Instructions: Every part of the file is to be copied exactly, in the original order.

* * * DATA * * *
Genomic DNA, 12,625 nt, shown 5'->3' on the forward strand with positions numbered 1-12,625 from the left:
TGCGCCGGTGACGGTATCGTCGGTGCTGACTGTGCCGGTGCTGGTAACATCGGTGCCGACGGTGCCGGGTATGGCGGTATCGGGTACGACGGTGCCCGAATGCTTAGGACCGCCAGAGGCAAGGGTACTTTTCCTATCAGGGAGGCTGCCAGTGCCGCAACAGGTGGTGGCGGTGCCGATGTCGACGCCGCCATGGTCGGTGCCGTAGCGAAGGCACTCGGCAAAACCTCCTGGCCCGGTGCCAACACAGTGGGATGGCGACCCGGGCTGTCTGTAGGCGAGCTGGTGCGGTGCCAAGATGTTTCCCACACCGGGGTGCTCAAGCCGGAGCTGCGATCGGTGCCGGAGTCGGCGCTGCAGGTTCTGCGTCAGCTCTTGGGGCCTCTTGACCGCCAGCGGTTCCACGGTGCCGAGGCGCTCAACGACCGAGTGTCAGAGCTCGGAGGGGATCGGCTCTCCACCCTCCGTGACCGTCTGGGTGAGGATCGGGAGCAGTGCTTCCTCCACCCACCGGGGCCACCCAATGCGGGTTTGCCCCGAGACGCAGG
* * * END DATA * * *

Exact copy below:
Genomic DNA, 12,625 nt, shown 5'->3' on the forward strand with positions numbered 1-12,625 from the left:
TGCGCCGGTGACGGTATCGTCGGTGCTGACTGTGCCGGTGCTGGTAACATCGGTGCCGACGGTGCCGGGTATGGCGGTATCGGGTACGACGGTGCCCGAATGCTTAGGACCGCCAGAGGCAAGGGTACTTTTCCTATCAGGGAGGCTGCCAGTGCCGCAACAGGTGGTGGCGGTGCCGATGTCGACGCCGCCATGGTCGGTGCCGTAGCGAAGGCACTCGGCAAAACCTCCTGGCCCGGTGCCAACACAGTGGGATGGCGACCCGGGCTGTCTGTAGGCGAGCTGGTGCGGTGCCAAGATGTTTCCCACACCGGGGTGCTCAAGCCGGAGCTGCGATCGGTGCCGGAGTCGGCGCTGCAGGTTCTGCGTCAGCTCTTGGGGCCTCTTGACCGCCAGCGGTTCCACGGTGCCGAGGCGCTCAACGACCGAGTGTCAGAGCTCGGAGGGGATCGGCTCTCCACCCTCCGTGACCGTCTGGGTGAGGATCGGGAGCAGTGCTTCCTCCACCCACCGGGGCCACCCAATGCGGGTTTGCCCCGAGACGCAGG